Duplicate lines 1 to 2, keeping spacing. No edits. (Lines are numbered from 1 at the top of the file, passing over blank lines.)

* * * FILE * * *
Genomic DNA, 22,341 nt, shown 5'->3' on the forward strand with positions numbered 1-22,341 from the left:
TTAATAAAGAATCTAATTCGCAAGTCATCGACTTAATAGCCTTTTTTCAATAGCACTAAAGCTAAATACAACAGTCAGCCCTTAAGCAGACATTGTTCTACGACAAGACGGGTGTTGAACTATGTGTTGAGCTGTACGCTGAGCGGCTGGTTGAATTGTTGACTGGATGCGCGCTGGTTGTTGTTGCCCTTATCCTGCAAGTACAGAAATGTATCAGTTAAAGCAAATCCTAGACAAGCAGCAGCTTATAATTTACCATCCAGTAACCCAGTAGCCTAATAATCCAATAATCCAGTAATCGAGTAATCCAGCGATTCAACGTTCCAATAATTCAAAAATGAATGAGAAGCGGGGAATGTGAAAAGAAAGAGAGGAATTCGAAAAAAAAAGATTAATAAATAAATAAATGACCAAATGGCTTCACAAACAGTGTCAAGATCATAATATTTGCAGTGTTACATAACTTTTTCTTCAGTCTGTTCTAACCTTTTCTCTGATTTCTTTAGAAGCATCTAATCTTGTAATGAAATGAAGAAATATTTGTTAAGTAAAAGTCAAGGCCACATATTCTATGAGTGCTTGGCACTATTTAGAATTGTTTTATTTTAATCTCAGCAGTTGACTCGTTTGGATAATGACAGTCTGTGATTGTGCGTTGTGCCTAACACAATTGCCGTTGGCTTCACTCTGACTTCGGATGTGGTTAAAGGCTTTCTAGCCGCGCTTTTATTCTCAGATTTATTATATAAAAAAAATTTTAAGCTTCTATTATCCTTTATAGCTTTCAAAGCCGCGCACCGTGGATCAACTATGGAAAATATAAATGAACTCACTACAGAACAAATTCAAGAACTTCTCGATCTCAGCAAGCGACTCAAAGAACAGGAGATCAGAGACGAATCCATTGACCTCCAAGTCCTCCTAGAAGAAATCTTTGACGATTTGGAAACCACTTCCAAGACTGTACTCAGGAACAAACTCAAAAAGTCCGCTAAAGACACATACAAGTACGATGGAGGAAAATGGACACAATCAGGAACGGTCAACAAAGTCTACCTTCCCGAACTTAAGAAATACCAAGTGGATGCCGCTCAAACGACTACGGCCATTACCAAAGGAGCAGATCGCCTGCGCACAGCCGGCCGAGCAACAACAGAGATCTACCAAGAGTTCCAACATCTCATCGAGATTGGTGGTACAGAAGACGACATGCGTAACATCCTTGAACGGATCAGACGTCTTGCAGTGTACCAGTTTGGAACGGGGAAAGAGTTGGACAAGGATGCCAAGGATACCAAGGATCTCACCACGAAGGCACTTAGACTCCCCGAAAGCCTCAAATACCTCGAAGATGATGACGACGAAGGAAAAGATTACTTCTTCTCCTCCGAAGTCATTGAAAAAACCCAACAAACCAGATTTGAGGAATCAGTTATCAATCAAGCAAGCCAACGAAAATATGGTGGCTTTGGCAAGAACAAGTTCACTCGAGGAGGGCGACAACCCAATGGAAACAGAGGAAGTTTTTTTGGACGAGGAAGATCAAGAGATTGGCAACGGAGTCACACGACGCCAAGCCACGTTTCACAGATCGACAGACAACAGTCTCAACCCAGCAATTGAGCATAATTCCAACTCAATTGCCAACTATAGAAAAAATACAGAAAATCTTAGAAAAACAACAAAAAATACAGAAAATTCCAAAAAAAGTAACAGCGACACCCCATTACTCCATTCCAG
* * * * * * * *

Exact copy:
Genomic DNA, 22,341 nt, shown 5'->3' on the forward strand with positions numbered 1-22,341 from the left:
TTAATAAAGAATCTAATTCGCAAGTCATCGACTTAATAGCCTTTTTTCAATAGCACTAAAGCTAAATACAACAGTCAGCCCTTAAGCAGACATTGTTCTACGACAAGACGGGTGTTGAACTATGTGTTGAGCTGTACGCTGAGCGGCTGGTTGAATTGTTGACTGGATGCGCGCTGGTTGTTGTTGCCCTTATCCTGCAAGTACAGAAATGTATCAGTTAAAGCAAATCCTAGACAAGCAGCAGCTTATAATTTACCATCCAGTAACCCAGTAGCCTAATAATCCAATAATCCAGTAATCGAGTAATCCAGCGATTCAACGTTCCAATAATTCAAAAATGAATGAGAAGCGGGGAATGTGAAAAGAAAGAGAGGAATTCGAAAAAAAAAGATTAATAAATAAATAAATGACCAAATGGCTTCACAAACAGTGTCAAGATCATAATATTTGCAGTGTTACATAACTTTTTCTTCAGTCTGTTCTAACCTTTTCTCTGATTTCTTTAGAAGCATCTAATCTTGTAATGAAATGAAGAAATATTTGTTAAGTAAAAGTCAAGGCCACATATTCTATGAGTGCTTGGCACTATTTAGAATTGTTTTATTTTAATCTCAGCAGTTGACTCGTTTGGATAATGACAGTCTGTGATTGTGCGTTGTGCCTAACACAATTGCCGTTGGCTTCACTCTGACTTCGGATGTGGTTAAAGGCTTTCTAGCCGCGCTTTTATTCTCAGATTTATTATATAAAAAAAATTTTAAGCTTCTATTATCCTTTATAGCTTTCAAAGCCGCGCACCGTGGATCAACTATGGAAAATATAAATGAACTCACTACAGAACAAATTCAAGAACTTCTCGATCTCAGCAAGCGACTCAAAGAACAGGAGATCAGAGACGAATCCATTGACCTCCAAGTCCTCCTAGAAGAAATCTTTGACGATTTGGAAACCACTTCCAAGACTGTACTCAGGAACAAACTCAAAAAGTCCGCTAAAGACACATACAAGTACGATGGAGGAAAATGGACACAATCAGGAACGGTCAACAAAGTCTACCTTCCCGAACTTAAGAAATACCAAGTGGATGCCGCTCAAACGACTACGGCCATTACCAAAGGAGCAGATCGCCTGCGCACAGCCGGCCGAGCAACAACAGAGATCTACCAAGAGTTCCAACATCTCATCGAGATTGGTGGTACAGAAGACGACATGCGTAACATCCTTGAACGGATCAGACGTCTTGCAGTGTACCAGTTTGGAACGGGGAAAGAGTTGGACAAGGATGCCAAGGATACCAAGGATCTCACCACGAAGGCACTTAGACTCCCCGAAAGCCTCAAATACCTCGAAGATGATGACGACGAAGGAAAAGATTACTTCTTCTCCTCCGAAGTCATTGAAAAAACCCAACAAACCAGATTTGAGGAATCAGTTATCAATCAAGCAAGCCAACGAAAATATGGTGGCTTTGGCAAGAACAAGTTCACTCGAGGAGGGCGACAACCCAATGGAAACAGAGGAAGTTTTTTTGGACGAGGAAGATCAAGAGATTGGCAACGGAGTCACACGACGCCAAGCCACGTTTCACAGATCGACAGACAACAGTCTCAACCCAGCAATTGAGCATAATTCCAACTCAATTGCCAACTATAGAAAAAATACAGAAAATCTTAGAAAAACAACAAAAAATACAGAAAATTCCAAAAAAAGTAACAGCGACACCCCATTACTCCATTCCAG